Can you tell us a bit more on the education and services that were provided?

Looma Clinic rigorously follows the Kimberley skin health protocol.  This means that clinic staff deliver education on skin health and its effects on the body. The staff would sit down and explain to the family why the child needs an injection and why oral medication wasn’t favoured. Although the explanation of skin sores and how they can harm the body can be time-consuming, I believe that education and health promotion are the only way forward.

We also did throat swabbing on all children that presented with sore throats and treatment and followed the CARPA protocol for protection against GAS bacteria.

And what about those who were already diagnosed with ARF and/or RHD, what strategies did you use with them?

When I worked in Gumbulunya, Menzies School of Health Research was working on a research project called Improving Secondary Prophylaxis for Rheumatic Heart Disease.  Part of that project involved trialling community driven initiatives encouraging clients to come back regularly for their monthly penicillin injections. At the time, we trialled the use of incentives to increase the uptake of secondary prophylaxis. After three consecutive needles on time, clients would receive a small prize. 

We found this worked really well so we tried it in Looma. The kids responded positively and I found they were more likely to come back. Of course, there isn’t a budget for this kind of thing so it was all out of pocket, but to be honest, it wasn’t much money so I didn’t mind.

We also had some internal procedures that helped us manage our recall. We used the Communicare computer system to generate a list of who needed their needles and each Monday we discussed who was due for their injections.  All patients that presented for secondary prophylaxis were fast tracked through the waiting room and seen on arrival or as soon as possible. Patients were reminded at the start of the week (Day 21) if they were due. We made magnets that doubled as appointment cards showing the date of their next injection.  And finally, we always encouraged patients to come in on a specific day that suited them and offered to set recalls in their phones as a reminder.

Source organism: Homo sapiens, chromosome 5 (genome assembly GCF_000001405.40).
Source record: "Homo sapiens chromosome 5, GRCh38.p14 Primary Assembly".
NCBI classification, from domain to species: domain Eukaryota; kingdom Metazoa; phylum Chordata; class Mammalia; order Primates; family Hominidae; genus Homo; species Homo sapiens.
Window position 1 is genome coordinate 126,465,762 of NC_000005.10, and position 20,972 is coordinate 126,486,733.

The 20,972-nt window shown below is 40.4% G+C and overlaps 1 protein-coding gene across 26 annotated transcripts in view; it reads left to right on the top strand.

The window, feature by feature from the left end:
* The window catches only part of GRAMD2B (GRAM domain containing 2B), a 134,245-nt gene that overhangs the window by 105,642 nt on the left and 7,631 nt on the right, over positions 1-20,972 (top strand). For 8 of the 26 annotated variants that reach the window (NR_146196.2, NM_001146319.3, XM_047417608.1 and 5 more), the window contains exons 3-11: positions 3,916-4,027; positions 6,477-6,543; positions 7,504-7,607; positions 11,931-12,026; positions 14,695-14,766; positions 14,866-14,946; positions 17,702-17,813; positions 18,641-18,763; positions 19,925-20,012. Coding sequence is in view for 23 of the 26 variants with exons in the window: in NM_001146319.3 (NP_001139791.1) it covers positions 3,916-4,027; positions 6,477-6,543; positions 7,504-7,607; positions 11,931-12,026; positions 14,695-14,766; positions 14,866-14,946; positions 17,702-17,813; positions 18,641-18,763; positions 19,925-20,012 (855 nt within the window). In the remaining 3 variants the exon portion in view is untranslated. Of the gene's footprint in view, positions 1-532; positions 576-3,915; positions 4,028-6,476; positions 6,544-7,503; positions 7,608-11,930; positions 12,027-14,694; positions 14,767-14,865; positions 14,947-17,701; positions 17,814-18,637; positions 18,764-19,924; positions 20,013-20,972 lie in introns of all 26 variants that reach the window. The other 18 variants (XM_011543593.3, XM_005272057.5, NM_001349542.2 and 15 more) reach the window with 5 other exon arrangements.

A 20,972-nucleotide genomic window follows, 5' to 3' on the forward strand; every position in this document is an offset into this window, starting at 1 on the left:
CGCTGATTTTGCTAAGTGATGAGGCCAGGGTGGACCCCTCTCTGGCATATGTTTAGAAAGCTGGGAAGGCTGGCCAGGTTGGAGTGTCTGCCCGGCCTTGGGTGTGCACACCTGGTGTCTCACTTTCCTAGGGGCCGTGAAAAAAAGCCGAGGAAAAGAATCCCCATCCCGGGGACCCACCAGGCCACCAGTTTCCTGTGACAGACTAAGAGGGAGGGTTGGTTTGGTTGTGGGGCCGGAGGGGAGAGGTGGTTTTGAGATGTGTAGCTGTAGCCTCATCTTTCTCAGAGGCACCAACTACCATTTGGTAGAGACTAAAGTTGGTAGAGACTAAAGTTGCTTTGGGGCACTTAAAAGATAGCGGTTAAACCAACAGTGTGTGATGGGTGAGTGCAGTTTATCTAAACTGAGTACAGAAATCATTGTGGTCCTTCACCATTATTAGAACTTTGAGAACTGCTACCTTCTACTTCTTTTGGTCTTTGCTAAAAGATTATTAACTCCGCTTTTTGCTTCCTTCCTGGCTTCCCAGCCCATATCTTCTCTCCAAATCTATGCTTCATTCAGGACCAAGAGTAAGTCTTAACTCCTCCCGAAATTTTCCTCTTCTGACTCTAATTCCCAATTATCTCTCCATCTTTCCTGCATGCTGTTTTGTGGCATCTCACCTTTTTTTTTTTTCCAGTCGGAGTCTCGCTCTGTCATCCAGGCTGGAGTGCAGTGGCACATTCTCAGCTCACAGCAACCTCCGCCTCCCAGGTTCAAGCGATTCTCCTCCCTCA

Thank you to Taryn Dukes and Monica Frain at Looma Clinic for providing us with these valuable insights and for sharing their successful strategies.

The prevention of ARF and RHD may be undertaken at a number of different levels, from environmental, social, and behavioural through to treatment with antibiotics. While primordial and primary prevention aims to stop the disease occurring in the first place, secondary and tertiary prevention aim to limit the progression of the disease.

The initiative described here is a combination of primordial, primary and secondary prevention and demonstrates what a holistic and community-based approach to fighting ARF and RHD looks like, what it involves, and teaches us the importance of engaging with the community as a whole.